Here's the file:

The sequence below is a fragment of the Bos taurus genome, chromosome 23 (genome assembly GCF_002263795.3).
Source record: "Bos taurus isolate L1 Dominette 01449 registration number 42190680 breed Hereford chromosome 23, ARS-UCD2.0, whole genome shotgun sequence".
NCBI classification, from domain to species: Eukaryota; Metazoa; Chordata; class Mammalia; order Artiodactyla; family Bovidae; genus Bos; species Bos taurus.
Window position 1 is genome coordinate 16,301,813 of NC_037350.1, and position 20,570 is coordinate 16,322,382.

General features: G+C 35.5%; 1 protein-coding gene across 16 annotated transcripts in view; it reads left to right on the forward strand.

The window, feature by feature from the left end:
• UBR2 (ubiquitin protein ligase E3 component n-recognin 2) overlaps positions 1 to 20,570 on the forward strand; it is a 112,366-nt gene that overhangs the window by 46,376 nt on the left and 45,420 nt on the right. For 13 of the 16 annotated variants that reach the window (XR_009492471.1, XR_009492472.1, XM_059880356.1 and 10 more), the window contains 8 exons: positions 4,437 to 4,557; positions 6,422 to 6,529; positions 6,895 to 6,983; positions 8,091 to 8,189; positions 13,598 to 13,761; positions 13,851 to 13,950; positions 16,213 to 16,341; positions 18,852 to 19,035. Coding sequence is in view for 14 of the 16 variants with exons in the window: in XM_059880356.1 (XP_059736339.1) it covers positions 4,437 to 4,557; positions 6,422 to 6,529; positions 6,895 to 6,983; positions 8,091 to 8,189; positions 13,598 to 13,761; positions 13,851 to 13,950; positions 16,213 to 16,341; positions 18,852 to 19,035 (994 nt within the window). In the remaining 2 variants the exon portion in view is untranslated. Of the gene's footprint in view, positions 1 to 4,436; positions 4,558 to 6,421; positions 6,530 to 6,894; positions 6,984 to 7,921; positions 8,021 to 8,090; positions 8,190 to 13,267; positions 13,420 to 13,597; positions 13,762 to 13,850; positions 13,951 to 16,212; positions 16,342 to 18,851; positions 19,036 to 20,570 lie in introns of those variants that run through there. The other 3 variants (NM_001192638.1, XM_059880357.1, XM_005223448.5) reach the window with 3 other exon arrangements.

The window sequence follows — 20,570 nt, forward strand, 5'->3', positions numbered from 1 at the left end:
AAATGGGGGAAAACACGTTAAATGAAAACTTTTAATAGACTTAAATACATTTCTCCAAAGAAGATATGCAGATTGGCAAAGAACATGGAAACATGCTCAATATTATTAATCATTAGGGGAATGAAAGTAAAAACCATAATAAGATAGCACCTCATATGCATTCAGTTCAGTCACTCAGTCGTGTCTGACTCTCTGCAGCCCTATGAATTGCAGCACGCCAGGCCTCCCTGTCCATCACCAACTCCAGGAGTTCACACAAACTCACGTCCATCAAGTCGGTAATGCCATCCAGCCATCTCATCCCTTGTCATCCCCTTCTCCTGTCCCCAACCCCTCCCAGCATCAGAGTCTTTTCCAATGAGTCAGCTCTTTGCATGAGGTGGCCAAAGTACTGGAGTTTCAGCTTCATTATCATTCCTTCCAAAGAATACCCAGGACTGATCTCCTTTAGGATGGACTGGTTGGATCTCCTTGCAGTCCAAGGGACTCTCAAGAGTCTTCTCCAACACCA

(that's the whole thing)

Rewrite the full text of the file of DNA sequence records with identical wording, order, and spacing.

The sequence below is a fragment of the Bos taurus genome, chromosome 23 (genome assembly GCF_002263795.3).
Source record: "Bos taurus isolate L1 Dominette 01449 registration number 42190680 breed Hereford chromosome 23, ARS-UCD2.0, whole genome shotgun sequence".
NCBI classification, from domain to species: Eukaryota; Metazoa; Chordata; class Mammalia; order Artiodactyla; family Bovidae; genus Bos; species Bos taurus.
Window position 1 is genome coordinate 16,301,813 of NC_037350.1, and position 20,570 is coordinate 16,322,382.

General features: G+C 35.5%; 1 protein-coding gene across 16 annotated transcripts in view; it reads left to right on the forward strand.

The window, feature by feature from the left end:
• UBR2 (ubiquitin protein ligase E3 component n-recognin 2) overlaps positions 1 to 20,570 on the forward strand; it is a 112,366-nt gene that overhangs the window by 46,376 nt on the left and 45,420 nt on the right. For 13 of the 16 annotated variants that reach the window (XR_009492471.1, XR_009492472.1, XM_059880356.1 and 10 more), the window contains 8 exons: positions 4,437 to 4,557; positions 6,422 to 6,529; positions 6,895 to 6,983; positions 8,091 to 8,189; positions 13,598 to 13,761; positions 13,851 to 13,950; positions 16,213 to 16,341; positions 18,852 to 19,035. Coding sequence is in view for 14 of the 16 variants with exons in the window: in XM_059880356.1 (XP_059736339.1) it covers positions 4,437 to 4,557; positions 6,422 to 6,529; positions 6,895 to 6,983; positions 8,091 to 8,189; positions 13,598 to 13,761; positions 13,851 to 13,950; positions 16,213 to 16,341; positions 18,852 to 19,035 (994 nt within the window). In the remaining 2 variants the exon portion in view is untranslated. Of the gene's footprint in view, positions 1 to 4,436; positions 4,558 to 6,421; positions 6,530 to 6,894; positions 6,984 to 7,921; positions 8,021 to 8,090; positions 8,190 to 13,267; positions 13,420 to 13,597; positions 13,762 to 13,850; positions 13,951 to 16,212; positions 16,342 to 18,851; positions 19,036 to 20,570 lie in introns of those variants that run through there. The other 3 variants (NM_001192638.1, XM_059880357.1, XM_005223448.5) reach the window with 3 other exon arrangements.

The window sequence follows — 20,570 nt, forward strand, 5'->3', positions numbered from 1 at the left end:
AAATGGGGGAAAACACGTTAAATGAAAACTTTTAATAGACTTAAATACATTTCTCCAAAGAAGATATGCAGATTGGCAAAGAACATGGAAACATGCTCAATATTATTAATCATTAGGGGAATGAAAGTAAAAACCATAATAAGATAGCACCTCATATGCATTCAGTTCAGTCACTCAGTCGTGTCTGACTCTCTGCAGCCCTATGAATTGCAGCACGCCAGGCCTCCCTGTCCATCACCAACTCCAGGAGTTCACACAAACTCACGTCCATCAAGTCGGTAATGCCATCCAGCCATCTCATCCCTTGTCATCCCCTTCTCCTGTCCCCAACCCCTCCCAGCATCAGAGTCTTTTCCAATGAGTCAGCTCTTTGCATGAGGTGGCCAAAGTACTGGAGTTTCAGCTTCATTATCATTCCTTCCAAAGAATACCCAGGACTGATCTCCTTTAGGATGGACTGGTTGGATCTCCTTGCAGTCCAAGGGACTCTCAAGAGTCTTCTCCAACACCA